29. Learned Counsel submitted, it is significant that no such amendment was brought in Section 80HHC with a view to extend its benefits to software exports was proposed in the Finance (No. 2) Bill of 1991. On the contrary, an entirely new section was introduced, i.e. Section 80HHE, exclusively dealing with the deduction allowable to profits derived from the export of computer software [(1991) 96 CTR (St) 134 : (1991) 191 ITR (St) 220}. The intention of the legislature is clear. Had the legislature intended to allow deduction to profit derived from export of computer software on the same footing as provided for export of other goods and merchandise within the meaning of Section 80HHC, there was no need for introducing a new provision. As a matter of fact, there are certain striking and subtle differences between Sections 80HHC and 80HHE. Section 80HHC speaks of allowance of deduction “to the extent of profits, referred to in Sub-section (IB), derived by the assessee from the export of such goods or merchandise”. Clause (a) of Sub-section (2) of Section 80HHC states that “this section applies to all goods or merchandise, other than those specified in Clause (b)”. Clause (b) states that “this section does not apply to (i) mineral oil; and (ii) minerals and ores other than processed minerals and ores specified in the Twelfth Schedule”. On the other hand, learned Counsel submitted, deduction under Section 80HHE is available “to the extent of the profits, referred to in Sub-section (IB), derived by the assessee from such business”. The wordings are quite different. Section 80HHCrefers to goods or merchandise” whereas Section 80HHE refers to “such business”. Learned Counsel pointed out that computer software, as specified in Clause (i) of Sub-section (1) of Section 80HHE and defined in Expln. (b) to the said section, could very well be covered by the expression “goods or merchandise” within the meaning of Section 80HHC. One of the purposes for incorporating the new Section 80HHE was to extend the benefit of deduction to persons providing technical services outside India in connection with development or production of computer software. But this purpose would have been served by merely adding the word “services” to the expression “goods or merchandise” used in Section 80HHC. Instead of amending the Section 80HHC, new Section 80HHE was introduced. There is no reason to assume that this subtle difference in the language of two sections is without any merit or consequence. The legislature in its wisdom apparently used a different expression in Section 80HHE from the one used in Section 80HHC with specific objective. The modus operandi of computing relief under Section 80HHE has been so conceived as to exclude from consideration everything else except the profit/turnover of “such business”, i.e. the software business, the particular business of the assessee in which the export is made. By making the aforesaid alteration in the language of new section, legislature intended to indicate that profits/turnover of the goods or services, the export of which are not entitled to exemption under Section 80HHE, need not be considered for computation of deduction allowable under this section in all cases. Learned Counsel submitted, quite clearly, whether or not the assessee derives income from carrying on any other business is wholly extraneous to the scheme of granting deduction under Section 80HHE. It necessarily follows that in cases where the assessee has been engaged solely in the business of export of computer software or providing technical services abroad in connection with development or production of computer software and has maintained distinct separate account for such business, Sub-section (3) of Section 80HHC would have no application in working out the profit derived from such business. Learned Counsel further submitted, where the assessee also having domestic software business, such profit, i.e. profit from eligible business would be computed as per the provisions of Sub-section (3) of Section 80HHE. Naturally, even if the assessee had derived profit from the business of any other goods or merchandise. turnover from that business would not be considered for the purpose of determining profit derived from export of computer software within the meaning of Sub-section (3) of Section 80HHE. Furthermore, Sub-section (3) of Section 80HHE will be applicable only in cases where the accounts are so maintained that profit derived from export of computer software is incapable of precise ascertainment. Where the profit on software export business carried on by the assessee is precisely ascertained and segregated from other profits of business on the basis of duly audited accounts, full deduction under Section 80HHE should be allowed without being affected by the profits/turnover in domestic software business. Learned Counsel thus submitted that direction may be issued to allow deduction under Section 80HHE by computing the quantum of the same on the basis of turnover of its export unit at SEEPZ, as claimed by the assessee.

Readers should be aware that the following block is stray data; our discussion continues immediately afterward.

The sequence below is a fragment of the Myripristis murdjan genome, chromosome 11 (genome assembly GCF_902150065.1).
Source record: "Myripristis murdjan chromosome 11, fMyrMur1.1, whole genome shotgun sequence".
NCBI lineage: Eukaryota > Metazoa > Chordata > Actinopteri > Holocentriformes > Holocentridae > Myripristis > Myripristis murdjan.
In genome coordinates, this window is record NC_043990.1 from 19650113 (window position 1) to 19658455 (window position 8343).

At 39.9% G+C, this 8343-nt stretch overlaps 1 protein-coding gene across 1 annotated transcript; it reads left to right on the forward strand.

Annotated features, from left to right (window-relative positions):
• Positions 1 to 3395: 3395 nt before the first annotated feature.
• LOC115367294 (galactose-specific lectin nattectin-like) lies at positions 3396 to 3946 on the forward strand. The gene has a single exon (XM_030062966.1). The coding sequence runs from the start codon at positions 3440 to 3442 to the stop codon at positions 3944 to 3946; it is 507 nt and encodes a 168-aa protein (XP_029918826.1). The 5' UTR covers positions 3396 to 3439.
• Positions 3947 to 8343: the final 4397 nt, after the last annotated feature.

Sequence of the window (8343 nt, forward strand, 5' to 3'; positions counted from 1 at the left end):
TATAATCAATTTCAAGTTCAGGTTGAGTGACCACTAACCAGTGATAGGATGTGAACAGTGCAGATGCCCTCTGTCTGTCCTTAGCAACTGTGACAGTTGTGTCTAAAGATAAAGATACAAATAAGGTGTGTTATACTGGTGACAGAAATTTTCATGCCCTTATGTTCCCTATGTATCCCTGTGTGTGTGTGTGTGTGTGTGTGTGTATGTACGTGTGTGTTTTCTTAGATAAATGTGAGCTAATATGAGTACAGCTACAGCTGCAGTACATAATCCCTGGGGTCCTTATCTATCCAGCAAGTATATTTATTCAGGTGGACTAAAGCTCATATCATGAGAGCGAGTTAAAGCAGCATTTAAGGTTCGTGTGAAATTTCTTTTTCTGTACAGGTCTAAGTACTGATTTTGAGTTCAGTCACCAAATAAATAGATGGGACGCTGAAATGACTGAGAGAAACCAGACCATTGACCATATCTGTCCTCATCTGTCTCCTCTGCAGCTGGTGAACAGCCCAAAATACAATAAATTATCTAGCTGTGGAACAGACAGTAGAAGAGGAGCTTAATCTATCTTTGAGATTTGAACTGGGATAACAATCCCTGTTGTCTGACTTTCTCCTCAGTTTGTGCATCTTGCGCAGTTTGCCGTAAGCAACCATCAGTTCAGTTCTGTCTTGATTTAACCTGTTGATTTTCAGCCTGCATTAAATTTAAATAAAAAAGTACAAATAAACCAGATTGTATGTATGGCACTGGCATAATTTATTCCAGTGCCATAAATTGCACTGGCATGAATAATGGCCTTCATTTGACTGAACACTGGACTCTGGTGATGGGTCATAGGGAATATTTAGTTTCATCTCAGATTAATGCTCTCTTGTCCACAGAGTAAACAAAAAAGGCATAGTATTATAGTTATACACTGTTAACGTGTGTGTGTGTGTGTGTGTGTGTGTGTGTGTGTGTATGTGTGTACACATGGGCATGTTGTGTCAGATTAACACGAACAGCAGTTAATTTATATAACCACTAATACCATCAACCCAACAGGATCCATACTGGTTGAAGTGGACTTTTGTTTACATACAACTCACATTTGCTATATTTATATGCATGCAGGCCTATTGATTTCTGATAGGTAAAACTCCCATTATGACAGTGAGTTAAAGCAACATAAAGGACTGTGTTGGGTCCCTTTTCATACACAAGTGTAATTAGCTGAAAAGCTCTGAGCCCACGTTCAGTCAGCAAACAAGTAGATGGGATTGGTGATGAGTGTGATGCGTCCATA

30. Replying to the above, learned Departmental Representative supported the orders of the Revenue authorities and submitted that the action of the Revenue authorities to take the total turnover for the purpose of computation of eligible amount for deduction under Section 80HHE as the total turnover of the entire business of the assessee company, instead of total turnover only in respect of the undertaking profit, is in accordance with law. Learned Departmental Representative further submitted that Section 80HHE on this point is very clear.